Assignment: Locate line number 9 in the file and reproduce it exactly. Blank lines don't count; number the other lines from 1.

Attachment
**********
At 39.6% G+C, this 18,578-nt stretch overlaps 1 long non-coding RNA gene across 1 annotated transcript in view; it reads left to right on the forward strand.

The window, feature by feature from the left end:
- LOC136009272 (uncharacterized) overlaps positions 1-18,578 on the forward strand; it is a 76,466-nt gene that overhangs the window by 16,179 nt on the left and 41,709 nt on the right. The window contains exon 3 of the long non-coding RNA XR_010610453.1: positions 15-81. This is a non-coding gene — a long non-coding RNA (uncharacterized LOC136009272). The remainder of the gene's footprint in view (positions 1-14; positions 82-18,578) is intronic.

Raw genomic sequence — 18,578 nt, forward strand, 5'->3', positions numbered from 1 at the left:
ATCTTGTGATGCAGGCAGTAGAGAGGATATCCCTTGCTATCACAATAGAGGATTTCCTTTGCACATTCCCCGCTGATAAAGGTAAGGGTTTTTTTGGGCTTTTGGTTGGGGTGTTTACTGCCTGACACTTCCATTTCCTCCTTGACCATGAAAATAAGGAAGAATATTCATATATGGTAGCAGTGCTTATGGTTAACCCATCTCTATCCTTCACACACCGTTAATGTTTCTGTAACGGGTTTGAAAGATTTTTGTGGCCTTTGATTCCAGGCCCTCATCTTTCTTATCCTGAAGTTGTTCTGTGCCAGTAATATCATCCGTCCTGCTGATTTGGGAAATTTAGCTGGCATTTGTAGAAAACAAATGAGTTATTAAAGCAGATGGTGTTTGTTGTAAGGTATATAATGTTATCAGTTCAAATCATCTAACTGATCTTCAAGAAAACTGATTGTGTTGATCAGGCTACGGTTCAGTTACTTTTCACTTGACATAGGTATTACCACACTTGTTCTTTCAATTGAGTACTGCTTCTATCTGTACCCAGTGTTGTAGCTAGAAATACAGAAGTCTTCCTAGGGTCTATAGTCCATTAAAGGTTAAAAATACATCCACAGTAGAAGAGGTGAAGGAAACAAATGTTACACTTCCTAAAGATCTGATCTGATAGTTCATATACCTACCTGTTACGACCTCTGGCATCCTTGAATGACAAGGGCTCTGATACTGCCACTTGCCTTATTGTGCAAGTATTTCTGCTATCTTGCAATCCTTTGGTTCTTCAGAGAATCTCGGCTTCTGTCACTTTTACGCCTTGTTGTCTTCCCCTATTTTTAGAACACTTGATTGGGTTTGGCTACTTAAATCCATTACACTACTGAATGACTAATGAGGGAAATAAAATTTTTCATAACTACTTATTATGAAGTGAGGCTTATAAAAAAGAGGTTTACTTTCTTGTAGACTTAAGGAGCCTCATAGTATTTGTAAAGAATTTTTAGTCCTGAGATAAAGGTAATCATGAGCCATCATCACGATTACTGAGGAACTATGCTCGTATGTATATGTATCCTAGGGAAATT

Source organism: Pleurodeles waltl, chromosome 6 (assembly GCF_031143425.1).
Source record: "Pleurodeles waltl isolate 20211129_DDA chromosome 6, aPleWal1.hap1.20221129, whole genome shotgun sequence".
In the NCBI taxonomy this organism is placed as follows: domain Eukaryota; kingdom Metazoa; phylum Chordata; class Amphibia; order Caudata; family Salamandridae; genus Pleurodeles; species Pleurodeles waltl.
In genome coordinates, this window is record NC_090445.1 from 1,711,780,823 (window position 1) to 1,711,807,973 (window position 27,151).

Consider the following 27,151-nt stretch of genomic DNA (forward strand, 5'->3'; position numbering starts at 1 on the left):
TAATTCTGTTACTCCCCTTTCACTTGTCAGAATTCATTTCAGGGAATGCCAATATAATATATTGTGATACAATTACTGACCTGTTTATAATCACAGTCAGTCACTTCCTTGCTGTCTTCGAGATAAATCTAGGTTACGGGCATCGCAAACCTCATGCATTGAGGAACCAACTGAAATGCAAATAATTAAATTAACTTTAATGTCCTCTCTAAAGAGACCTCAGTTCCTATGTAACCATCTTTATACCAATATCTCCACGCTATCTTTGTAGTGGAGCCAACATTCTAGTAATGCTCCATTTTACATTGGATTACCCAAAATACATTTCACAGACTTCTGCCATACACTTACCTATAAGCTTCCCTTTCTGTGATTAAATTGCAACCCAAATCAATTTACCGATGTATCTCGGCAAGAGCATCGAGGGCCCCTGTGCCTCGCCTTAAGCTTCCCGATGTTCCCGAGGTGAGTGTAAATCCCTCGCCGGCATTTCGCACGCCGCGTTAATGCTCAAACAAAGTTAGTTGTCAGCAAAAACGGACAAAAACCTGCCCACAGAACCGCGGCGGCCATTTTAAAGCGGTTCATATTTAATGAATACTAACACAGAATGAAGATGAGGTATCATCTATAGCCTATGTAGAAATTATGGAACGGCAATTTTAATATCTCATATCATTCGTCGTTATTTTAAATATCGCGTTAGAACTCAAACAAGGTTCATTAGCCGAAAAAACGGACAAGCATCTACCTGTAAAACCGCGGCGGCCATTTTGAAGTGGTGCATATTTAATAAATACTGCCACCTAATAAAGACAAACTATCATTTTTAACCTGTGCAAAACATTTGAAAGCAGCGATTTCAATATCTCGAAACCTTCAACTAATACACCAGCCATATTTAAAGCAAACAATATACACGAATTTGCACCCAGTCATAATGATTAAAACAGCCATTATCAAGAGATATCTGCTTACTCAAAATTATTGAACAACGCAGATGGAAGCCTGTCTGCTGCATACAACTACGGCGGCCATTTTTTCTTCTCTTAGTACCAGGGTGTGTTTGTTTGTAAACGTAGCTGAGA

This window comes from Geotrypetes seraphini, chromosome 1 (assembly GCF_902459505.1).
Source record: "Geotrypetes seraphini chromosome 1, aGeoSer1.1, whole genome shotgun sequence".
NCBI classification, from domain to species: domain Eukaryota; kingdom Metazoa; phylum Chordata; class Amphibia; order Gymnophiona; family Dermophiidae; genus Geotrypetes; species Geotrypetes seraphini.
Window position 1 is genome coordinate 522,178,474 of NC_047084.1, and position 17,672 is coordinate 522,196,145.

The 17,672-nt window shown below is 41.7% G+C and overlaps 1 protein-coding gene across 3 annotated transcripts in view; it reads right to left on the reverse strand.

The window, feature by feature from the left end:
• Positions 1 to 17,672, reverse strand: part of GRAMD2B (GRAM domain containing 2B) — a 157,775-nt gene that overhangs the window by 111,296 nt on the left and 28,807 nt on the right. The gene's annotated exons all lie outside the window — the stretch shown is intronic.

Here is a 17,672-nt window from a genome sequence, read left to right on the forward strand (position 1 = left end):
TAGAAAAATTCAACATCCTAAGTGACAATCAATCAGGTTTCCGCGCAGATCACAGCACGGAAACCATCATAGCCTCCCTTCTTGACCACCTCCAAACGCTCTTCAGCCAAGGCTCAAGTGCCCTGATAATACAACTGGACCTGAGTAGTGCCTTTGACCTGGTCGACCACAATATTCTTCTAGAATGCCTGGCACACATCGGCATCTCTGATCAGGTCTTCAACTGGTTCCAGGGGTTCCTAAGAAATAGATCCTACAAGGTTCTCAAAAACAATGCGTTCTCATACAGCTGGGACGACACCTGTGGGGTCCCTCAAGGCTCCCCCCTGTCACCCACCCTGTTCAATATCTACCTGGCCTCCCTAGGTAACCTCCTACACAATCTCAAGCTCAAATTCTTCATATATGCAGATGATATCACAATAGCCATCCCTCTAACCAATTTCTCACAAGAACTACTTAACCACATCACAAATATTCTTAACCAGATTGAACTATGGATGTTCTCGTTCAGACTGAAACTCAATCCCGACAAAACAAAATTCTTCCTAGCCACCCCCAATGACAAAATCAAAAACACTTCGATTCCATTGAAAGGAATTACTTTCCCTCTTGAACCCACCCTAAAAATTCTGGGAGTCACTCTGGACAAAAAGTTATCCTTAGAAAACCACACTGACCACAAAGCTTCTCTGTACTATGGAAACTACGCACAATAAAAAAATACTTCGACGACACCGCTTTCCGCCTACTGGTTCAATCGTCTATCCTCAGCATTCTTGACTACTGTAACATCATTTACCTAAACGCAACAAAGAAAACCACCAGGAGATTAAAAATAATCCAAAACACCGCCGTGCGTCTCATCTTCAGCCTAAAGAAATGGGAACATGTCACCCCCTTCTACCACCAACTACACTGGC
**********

In genome coordinates, this window is record NC_090445.1 from 1,711,780,823 (window position 1) to 1,711,807,973 (window position 27,151).